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Mr. PAUL. Mr. President, I rise in response to a scurrilous accusation. I have been accused of wanting to allow terrorists who attack America to have weapons. To be attacked of such a belief when I am here to discuss and debate the constitutionality of the PATRIOT Act is offensive. I find it personally insulting, and I think it demeans the body--it demeans the Senate body and the people that we cannot have an intelligent debate over the constitutionality of this bill.
I am somehow to be told that because I believe a judge should sign a warrant, that I am in favor of terrorists having weapons? The absurdity of it. The insult of it. If one argues that judges should sign warrants before they go into the house of an alleged murderer, are you in favor of murder?
Can we not have a debate on a higher plane--a debate over whether there should be some constitutional protections, some constitutional procedure--than to come to the floor and accuse me of being in favor of giving weapons to terrorists?
The question is, Can our Constitution withstand, is our Constitution strong enough that we could actually capture terrorists and protect our liberties at the same time? Should we have some rules that say, before they come into your house, before they go into your banking records, that a judge should be asked for permission; that there should be judicial review? Do we want a lawless land? Do we want a land that is so much without restraint, a government without restraint, that at any point in time they can come into your house? We were very worried about that very thing. That is why our country was founded on such principles as the fourth amendment, to protect us from an overzealous government.
But to transfer an argument, where good people might disagree, into an accusation that I would let terrorists have weapons? No, I believe we would stop terrorism but do it in a constitutional fashion, where one would have a warrant issued by a judge.
Some people say, we don't have enough time to do that. At 3 in the morning, judges are routinely called when someone is accused of rape or accused of murder. When there is an alleged crime, we get warrants, and it works. It has worked for 225 years, until we decided to throw out the Constitution. We threw out the Constitution with the PATRIOT Act because we changed the Constitution--not by two-thirds in this body voting for it and not by three-fourths of the States but by a scared 51 percent who threw out their liberties. They said: Make me safe. Make me safe. I am afraid. Make me safe. But they gave up their liberties.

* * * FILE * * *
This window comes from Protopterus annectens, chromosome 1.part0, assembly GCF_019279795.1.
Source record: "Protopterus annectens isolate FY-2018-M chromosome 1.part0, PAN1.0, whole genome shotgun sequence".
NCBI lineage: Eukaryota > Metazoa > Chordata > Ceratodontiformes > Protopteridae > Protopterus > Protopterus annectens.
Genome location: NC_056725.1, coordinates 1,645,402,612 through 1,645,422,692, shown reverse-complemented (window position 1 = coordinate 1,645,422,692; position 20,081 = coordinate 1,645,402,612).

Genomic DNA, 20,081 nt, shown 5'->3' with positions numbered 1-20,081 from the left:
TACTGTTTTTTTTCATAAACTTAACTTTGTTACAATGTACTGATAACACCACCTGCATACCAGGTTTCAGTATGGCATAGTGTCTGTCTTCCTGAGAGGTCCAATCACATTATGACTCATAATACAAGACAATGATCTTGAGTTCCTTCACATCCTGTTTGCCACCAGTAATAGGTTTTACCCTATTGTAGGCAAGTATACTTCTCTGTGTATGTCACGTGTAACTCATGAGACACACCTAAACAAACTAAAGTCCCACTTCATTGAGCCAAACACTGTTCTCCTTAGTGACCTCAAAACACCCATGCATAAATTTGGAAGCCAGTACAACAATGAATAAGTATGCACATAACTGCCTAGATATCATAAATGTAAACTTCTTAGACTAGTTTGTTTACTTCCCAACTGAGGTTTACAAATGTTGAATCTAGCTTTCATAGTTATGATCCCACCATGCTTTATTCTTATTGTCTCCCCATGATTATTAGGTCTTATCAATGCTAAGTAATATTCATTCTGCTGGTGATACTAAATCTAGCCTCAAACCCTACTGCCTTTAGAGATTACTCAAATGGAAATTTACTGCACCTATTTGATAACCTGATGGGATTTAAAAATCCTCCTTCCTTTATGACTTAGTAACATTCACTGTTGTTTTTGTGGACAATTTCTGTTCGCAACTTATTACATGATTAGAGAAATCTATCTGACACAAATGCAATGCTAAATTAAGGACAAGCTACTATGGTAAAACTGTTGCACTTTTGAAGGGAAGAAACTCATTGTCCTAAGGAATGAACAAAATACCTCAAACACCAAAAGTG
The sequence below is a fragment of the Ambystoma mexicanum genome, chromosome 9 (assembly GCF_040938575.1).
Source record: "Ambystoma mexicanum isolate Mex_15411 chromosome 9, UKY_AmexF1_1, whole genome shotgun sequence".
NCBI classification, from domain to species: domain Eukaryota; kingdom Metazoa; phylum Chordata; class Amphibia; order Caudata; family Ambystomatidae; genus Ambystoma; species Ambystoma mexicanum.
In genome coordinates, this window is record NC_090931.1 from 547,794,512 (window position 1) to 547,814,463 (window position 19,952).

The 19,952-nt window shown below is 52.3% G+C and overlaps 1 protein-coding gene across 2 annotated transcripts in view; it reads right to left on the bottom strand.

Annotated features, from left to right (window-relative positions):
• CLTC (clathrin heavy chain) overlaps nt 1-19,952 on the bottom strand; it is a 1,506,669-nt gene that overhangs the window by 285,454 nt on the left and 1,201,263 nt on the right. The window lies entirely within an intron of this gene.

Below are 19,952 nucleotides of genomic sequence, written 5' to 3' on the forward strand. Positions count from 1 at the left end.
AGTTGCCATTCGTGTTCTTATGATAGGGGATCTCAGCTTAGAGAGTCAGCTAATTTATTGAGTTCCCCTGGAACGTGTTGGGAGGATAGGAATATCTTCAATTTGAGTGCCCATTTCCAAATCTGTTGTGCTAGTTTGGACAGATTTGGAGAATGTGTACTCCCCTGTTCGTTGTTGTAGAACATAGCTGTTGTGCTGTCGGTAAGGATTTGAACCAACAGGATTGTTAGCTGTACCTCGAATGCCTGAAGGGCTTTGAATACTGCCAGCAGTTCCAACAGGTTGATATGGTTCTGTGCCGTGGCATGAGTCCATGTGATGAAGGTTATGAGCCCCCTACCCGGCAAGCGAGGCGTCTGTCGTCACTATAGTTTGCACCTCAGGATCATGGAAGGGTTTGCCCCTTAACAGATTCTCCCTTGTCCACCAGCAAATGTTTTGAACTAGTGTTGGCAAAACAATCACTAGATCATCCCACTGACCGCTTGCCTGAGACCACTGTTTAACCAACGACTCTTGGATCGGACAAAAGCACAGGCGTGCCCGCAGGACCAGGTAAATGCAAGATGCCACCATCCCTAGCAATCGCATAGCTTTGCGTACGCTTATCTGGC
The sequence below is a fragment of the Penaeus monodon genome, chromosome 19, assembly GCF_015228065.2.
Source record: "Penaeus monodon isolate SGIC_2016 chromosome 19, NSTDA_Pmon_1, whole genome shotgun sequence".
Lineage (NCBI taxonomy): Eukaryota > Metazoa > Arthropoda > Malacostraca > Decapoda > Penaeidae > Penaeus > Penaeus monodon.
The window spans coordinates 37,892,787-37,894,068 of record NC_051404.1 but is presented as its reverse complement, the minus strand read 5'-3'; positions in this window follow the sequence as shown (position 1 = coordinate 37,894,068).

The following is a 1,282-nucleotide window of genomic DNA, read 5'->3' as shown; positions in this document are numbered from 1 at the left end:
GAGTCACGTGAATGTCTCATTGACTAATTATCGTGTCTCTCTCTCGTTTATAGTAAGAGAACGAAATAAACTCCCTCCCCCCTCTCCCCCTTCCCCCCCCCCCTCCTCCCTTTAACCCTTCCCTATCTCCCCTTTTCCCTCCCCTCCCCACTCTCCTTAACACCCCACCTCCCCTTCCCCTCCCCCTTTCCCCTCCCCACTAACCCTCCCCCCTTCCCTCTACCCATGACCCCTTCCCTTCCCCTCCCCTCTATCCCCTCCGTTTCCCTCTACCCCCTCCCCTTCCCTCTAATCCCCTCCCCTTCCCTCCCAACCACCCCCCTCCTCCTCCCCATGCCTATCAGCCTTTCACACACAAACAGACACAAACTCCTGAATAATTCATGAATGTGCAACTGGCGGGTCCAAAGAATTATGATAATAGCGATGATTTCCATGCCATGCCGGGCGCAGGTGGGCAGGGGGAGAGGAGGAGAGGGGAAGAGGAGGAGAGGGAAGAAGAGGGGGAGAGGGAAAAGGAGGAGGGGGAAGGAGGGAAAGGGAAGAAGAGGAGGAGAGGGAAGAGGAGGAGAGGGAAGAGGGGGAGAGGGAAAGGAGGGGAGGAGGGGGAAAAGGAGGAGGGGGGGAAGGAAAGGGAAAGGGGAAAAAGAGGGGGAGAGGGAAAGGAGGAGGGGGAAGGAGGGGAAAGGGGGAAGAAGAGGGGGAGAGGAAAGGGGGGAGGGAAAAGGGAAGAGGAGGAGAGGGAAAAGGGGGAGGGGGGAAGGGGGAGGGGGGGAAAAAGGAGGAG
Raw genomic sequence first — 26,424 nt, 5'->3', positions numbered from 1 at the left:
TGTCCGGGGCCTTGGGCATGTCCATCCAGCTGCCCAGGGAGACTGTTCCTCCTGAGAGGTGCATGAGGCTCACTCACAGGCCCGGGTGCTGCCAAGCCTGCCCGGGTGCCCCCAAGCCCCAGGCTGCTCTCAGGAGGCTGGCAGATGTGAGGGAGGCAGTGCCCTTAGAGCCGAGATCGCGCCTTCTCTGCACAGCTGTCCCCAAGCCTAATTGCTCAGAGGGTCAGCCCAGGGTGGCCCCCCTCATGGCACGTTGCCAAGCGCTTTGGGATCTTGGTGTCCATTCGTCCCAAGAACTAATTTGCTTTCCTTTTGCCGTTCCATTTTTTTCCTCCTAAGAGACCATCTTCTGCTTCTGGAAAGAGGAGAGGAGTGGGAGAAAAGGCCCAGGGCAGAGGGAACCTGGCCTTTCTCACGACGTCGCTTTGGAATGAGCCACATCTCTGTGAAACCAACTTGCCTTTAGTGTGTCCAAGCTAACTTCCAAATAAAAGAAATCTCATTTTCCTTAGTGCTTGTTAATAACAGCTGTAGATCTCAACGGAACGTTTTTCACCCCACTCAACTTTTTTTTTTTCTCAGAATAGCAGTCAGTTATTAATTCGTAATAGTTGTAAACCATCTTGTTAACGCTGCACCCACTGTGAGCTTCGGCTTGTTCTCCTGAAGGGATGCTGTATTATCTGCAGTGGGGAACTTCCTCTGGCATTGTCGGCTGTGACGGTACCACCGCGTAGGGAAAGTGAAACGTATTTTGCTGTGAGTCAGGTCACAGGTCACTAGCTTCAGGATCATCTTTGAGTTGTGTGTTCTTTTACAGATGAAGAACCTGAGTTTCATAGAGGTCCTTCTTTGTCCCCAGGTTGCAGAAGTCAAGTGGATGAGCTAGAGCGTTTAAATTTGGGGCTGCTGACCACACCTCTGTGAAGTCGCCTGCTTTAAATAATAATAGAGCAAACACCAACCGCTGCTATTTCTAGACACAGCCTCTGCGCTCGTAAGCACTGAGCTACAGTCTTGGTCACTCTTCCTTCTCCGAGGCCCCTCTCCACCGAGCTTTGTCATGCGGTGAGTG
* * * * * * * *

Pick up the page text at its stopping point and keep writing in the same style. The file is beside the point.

I think that was a mistake, and I think we should have an intelligent and rational discussion. I don't think it furthers the debate to accuse someone who has constitutional concerns about the way we are doing things of being in favor of putting weapons into the hands of terrorists. I object strongly to this.
The leader has said they will compromise. He said 1 week of debate in February and open amendments; that they would be open to amendments--even amendments they disagreed with. We will do whatever people feel is appropriate on this bill. That doesn't mean just amendments that are not emotional or just amendments that have nothing to do with guns.
They are petrified to vote on issues over guns because they know a lot of people in America favor the second amendment; that they own guns and want to protect that right to own guns and the right to have those records not sifted through by the government. We don't want to have a government that eventually will allow for direction of the police toward those who own guns. We don't want our records to be public. We don't want our records to be sifted through by a government without judicial review. But they do not want to vote on this because they know the American people agree with us. If we polled this question, we would find 80 to 90 percent of Americans don't want their banking records, don't want their gun records to be sifted through by a government without a judge ever giving any approval.
This is a constitutional question, and I would ask the leader to stand by his agreement to an open amendment process.
At this time, I ask unanimous consent that my amendments, Nos. 363, 365, and 368, be in order, with 1 hour of debate on each, followed by a rollcall vote. I ask unanimous consent that this occur at this time.
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